Home' Greymouth Star : November 6th 2014 Contents Greymouth Star
of the New Zealand Herald
s I write this, I can see my baby next
to my computer screen. He is asleep
at the other end of the house but a
camera and microphone connected
to our wi-fi network is broadcasting a
live stream to my office.
A movement sensor attached to his nappy will beep if
he stops breathing. An app on my phone will give me
a daily notification of the milestones he should have
reached, and some suggested activities to make sure he
It might sound like a case of new-parent paranoia but
we are using just a fraction of the technology available
and, compared to some, we are luddites.
The arsenal of technology available to parents is
increasing daily and covers everything from bowel
movement trackers to devices that report back on the
whereabouts of your teenagers.
But is it really helping parents, or just creating an
extra set of worries and a generation of stifled children?
Was life easier when it was a little less high-tech? And,
as some contend, have we become spies on our own
children, monitoring them from birth to adulthood?
It is not that long ago that baby monitors were
uncommon. Now, they come fitted with movement
sensors and video screens and the monitoring does
not stop when children are out of nappies. There are
devices for backpacks to ensure the littlies make it
to school on time and apps that can track teenagers’
whereabouts, driving ability and internet use.
A US woman made headlines last month with her
app that would lock her children’s cellphones until they
returned her calls or texts.
But experts say if the gadgetry is not carefully
incorporated into a family’s life, parents risk stressing
themselves out unnecessarily, jeopardising relationships
with their children and producing a generation that
sees danger at every turn.
Psychologist David Stebbing says it is surprising how
quickly things become the norm.
“I hear often that if children don’t have access to
their mobiles, their parents think the child is unsafe.
That seems strange because 15 years ago, no kids had
Apps such as Find My Friends, or Life 360, which
gives the location of a person’s phone, allow 24/7
monitoring. But it is not an easy fit for all.
One father wrote on a parenting forum: “ We’re about
to give our daughter my old iPhone. I now realise I
have the ability to track my daughter wherever she is
but I’m not sure how I feel about this power. She’s a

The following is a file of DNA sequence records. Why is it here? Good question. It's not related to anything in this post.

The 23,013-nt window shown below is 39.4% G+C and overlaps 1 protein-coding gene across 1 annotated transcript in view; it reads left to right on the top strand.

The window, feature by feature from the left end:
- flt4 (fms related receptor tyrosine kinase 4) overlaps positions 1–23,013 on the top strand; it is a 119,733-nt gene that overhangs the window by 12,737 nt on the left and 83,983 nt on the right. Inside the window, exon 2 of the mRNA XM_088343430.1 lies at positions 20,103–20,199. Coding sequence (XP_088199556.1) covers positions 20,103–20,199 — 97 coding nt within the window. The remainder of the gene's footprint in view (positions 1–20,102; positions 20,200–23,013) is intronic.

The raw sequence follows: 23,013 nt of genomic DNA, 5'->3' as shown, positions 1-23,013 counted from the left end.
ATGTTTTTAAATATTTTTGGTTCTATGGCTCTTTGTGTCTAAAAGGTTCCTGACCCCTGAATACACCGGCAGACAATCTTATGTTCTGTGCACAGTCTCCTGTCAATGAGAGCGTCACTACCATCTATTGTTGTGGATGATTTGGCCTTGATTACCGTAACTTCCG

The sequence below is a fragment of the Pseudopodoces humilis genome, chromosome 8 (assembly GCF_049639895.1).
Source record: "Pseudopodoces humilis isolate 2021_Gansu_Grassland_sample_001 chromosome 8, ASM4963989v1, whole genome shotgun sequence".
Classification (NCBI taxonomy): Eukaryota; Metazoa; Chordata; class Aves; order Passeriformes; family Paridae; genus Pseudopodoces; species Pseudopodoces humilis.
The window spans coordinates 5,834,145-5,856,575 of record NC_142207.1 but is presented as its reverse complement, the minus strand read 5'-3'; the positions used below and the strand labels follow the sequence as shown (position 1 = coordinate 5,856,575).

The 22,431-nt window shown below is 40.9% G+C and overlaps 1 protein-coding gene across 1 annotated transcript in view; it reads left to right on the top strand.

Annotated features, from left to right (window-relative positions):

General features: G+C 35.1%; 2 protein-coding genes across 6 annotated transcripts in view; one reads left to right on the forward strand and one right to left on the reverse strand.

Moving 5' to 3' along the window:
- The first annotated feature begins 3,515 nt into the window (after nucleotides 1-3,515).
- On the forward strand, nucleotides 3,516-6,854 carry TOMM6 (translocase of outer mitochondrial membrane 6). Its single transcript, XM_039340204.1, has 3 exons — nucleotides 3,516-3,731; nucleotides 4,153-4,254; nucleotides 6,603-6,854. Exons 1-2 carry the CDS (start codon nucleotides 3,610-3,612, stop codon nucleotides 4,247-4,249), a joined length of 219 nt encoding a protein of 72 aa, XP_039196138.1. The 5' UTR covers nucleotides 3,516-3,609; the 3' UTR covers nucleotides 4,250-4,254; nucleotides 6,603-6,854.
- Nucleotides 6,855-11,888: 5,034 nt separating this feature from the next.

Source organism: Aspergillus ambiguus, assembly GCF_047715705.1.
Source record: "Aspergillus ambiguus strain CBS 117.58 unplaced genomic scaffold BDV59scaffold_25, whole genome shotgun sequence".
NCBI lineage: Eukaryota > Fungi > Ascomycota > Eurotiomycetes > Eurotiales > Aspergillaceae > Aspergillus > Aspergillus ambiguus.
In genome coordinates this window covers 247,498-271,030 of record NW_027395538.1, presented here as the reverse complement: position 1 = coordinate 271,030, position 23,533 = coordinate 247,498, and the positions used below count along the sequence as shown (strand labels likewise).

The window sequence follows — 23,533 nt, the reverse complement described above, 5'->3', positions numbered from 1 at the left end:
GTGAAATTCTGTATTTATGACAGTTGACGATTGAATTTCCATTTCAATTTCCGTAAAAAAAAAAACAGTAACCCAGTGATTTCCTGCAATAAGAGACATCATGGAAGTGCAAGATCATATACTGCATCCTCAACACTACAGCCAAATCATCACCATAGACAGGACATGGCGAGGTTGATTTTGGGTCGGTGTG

good kid and as yet has not done anything to cause us
concern over what she might be up to, but being able
to know where she is actually gives me a feeling of
comfort, but at the same time I feel a little dirty.”
Auckland mum Kiri Last can understand the
motivation. Her four children, aged three to 13, use a
Google calendar to co-ordinate their activities from
their iPads and log in to see what each other is doing.
The apps she uses most are for things like keeping
track of pocket money. But she can see the potential
for more once Zak, 13, starts driving.
Parents of young drivers can see their speed, braking
and mileage, with the Trip Angel app, for example.
“For teenagers, it’s not a silly idea,” Last says. “Parents
have so little control. When he starts driving, we could
activate the GPS on his iPhone to see where he is. But
I don’t think it should replace everyday conversations
and communication. You need to use it as a helping
Psychologist Jackie Riach, of Auckland ’s Triple P
Centre, says if parents are going to try a tracking app or
an internet monitoring system, they should talk to their
children about it, so it can be negotiated and agreed.
Some parents intrude on their children.
“It’s not wrong to want to know where your kids
are, what they ’re doing and who they ’re with. But it
used to be if you read your kid’s diary, you had to be
careful about the reaction you got. Now it’s Facebook
.. . They have to be clear what they ’re going to do with
that information because the minute you say, ‘I know
who you’re going out with’, the child won’t put stuff
on Facebook any more and the trust relationship is
Rochelle Gribble, editor of parenting website Kiwi
Families, says parents need to let their children learn to
take risks as a crucial part of their development.
“ We all want to keep our precious babies safe but
I feel strongly as a parent that kids need to take